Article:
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Pres­ident Donald Trump and Kim Jong-Un shaking hands at Hanoi Summit. | Courtesy Wikipedia

Last week, the much-hyped second summit between Pres­ident Donald Trump and leader of North Korea Kim Jong-un came to an anti­cli­mactic end as both sides walked away without an agreement.

The North Korean side had demanded the com­plete repeal of eco­nomic sanc­tions in exchange for dis­man­tling the Yongbyon nuclear facil­ities. The United States wanted the freeze of all plu­tonium and uranium enrichment, including those in unde­clared facil­ities.

Pres­ident Trump was right not to agree to lifting sanc­tions in exchange for the largely mean­ingless closing down of the Yongbyon nuclear facil­ities.

North Korea has repeatedly pledged to shut down the aging Yongbyon complex in the past, including during the 2005 Six Party Talks and 1994 Agreed Framework. Shutting down Yongbyon would be a mostly empty gesture as North Korea has been enriching uranium at other unde­clared sites.

Nev­er­theless, the lack of results is not sur­prising.

In the first place, the North is unlikely to agree to uni­lateral dis­ar­mament by giving up its nuclear weapons, which it sees as critical to regime sur­vival. North Korea’s acute sen­si­tivity to the linkage between nuclear weapons and its sur­vival was on display last year when it reacted poorly to National Security Adviser John Bolton com­paring North Korea to Gaddafi’s Libya. Gaddafi agreed to give up his nuclear weapons program in 2003. Eight years after dis­ar­mament, U.S. backed rebels over­threw and mur­dered Gaddafi.

As Victor Cha, Korea Chair at the Center for Strategic and Inter­na­tional Studies, notes, the North Korean nuclear program is “a half-century effort that is deeply ingrained in the state-building and national nar­rative of this country.” According to declas­sified CIA doc­u­ments, North Korea started planning for its nuclear program even before China’s first “Project 596” nuclear weapons test.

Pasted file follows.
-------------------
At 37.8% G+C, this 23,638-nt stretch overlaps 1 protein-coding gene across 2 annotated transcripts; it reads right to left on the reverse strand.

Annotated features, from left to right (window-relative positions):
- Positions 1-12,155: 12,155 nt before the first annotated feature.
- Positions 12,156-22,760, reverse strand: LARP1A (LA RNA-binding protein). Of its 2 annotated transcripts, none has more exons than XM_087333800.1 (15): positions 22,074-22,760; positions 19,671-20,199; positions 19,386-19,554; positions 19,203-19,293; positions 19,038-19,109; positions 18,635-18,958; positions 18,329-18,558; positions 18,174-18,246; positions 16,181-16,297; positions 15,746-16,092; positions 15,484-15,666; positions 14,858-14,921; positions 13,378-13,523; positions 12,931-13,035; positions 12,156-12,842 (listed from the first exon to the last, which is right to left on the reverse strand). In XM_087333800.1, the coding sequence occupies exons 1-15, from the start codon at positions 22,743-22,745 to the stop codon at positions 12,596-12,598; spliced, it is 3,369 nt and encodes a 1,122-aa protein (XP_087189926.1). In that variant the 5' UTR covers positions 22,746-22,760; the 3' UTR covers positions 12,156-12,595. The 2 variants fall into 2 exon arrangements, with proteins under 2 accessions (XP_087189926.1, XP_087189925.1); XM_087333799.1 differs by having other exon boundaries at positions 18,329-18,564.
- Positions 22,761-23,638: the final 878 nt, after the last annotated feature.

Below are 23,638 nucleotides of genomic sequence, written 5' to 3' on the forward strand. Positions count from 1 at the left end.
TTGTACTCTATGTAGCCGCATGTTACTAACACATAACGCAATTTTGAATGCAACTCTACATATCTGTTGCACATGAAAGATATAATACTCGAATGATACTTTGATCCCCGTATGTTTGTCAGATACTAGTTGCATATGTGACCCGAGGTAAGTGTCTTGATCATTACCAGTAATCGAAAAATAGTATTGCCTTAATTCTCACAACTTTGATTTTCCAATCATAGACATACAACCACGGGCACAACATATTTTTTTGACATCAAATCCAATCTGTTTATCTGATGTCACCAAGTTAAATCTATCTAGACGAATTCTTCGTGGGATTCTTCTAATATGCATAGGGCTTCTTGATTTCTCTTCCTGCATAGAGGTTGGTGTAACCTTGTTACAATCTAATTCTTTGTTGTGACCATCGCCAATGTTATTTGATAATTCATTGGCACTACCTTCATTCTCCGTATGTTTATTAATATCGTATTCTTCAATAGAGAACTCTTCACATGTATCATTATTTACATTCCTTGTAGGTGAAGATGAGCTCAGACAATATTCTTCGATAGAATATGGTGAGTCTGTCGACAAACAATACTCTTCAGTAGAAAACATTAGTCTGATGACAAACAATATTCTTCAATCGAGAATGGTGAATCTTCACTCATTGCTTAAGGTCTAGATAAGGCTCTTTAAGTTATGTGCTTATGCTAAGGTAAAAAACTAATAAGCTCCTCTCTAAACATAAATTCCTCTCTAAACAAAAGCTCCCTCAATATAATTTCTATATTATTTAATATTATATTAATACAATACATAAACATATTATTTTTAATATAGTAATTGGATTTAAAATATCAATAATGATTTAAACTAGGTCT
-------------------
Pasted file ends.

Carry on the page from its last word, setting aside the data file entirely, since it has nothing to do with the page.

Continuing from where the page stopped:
The United States also has a his­torical ten­dency to under­es­timate North Korean nego­tiators, regarding the mys­te­rious North as crazy or irra­tional. But the North has over the past several decades repeatedly exe­cuted a pre­dictable playbook of provo­cation, engagement, and delay, stretching out nego­ti­a­tions to buy time to con­tinue devel­oping its nuclear program.

Lee Sung-Yoon, Kim Koo-Korea Foun­dation Pro­fessor in Korean Studies at the Fletcher School at Tufts Uni­versity, argues this strategy started in the 70s when Kim Il-sung embarked on a charm offensive, receiving Western jour­nalists and giving inter­views to the Wash­ington Post. Later, Kim Jong-il wined and dined Madeleine Albright. Despite promising signs, however, nego­ti­a­tions would peter out, as hap­pened with the U.S.-North Korea Agreed Framework of 1994 or the Six Party Talks.

While no deal is better than a deal with needless con­ces­sions, extended nego­ti­a­tions work in North Korea’s favor. After the summit, news broke that North Korea had began the recon­struction of a missile launch site. As talks con­tinue, North Korea can con­tinue fissile material and warhead pro­duction, adding to its current esti­mated 30 to 60 war­heads. According to CSIS, North Korea has approx­i­mately twenty unde­clared missile oper­ating sites.

On the bright side, however, both sides came away from the talks without bad blood, having had a “con­structive and candid exchange of opinion,” leaving the path open for future talks. The North has honored its com­mitment to halt missile launches and warhead tests, and Pres­ident Trump is hoping to lure the North with promises of “robust eco­nomic devel­opment.” Engagement is better than war, and no outcome is inevitable.

In Sep­tember 2018, Pres­ident Trump told the American people that he and Kim “fell in love” after the first Sin­gapore summit. Time will tell if the Trump-Kim rela­tionship turns out to be, as the title of the song by South Korean boy group Bangtan Sonyeondan (BTS) goes, “fake love.”

  • Alexan­derYp­si­lantis

    Like him or not, Trump is trying to do what no Pres­ident has done before-engage with the regime in Pyongyang. If he suc­ceeds the whole world wins. The NK lead­ership are paranoid of losing their power and security, it’s going to be hard to overcome their paranoia and it won’t happen with one meeting. But the effort is not mis­placed and let’s all hope Trump suc­ceeds.

    We all win when we disable weapons that are pointing at each other and engage in trade and diplomacy. There is no last word in Diplomacy.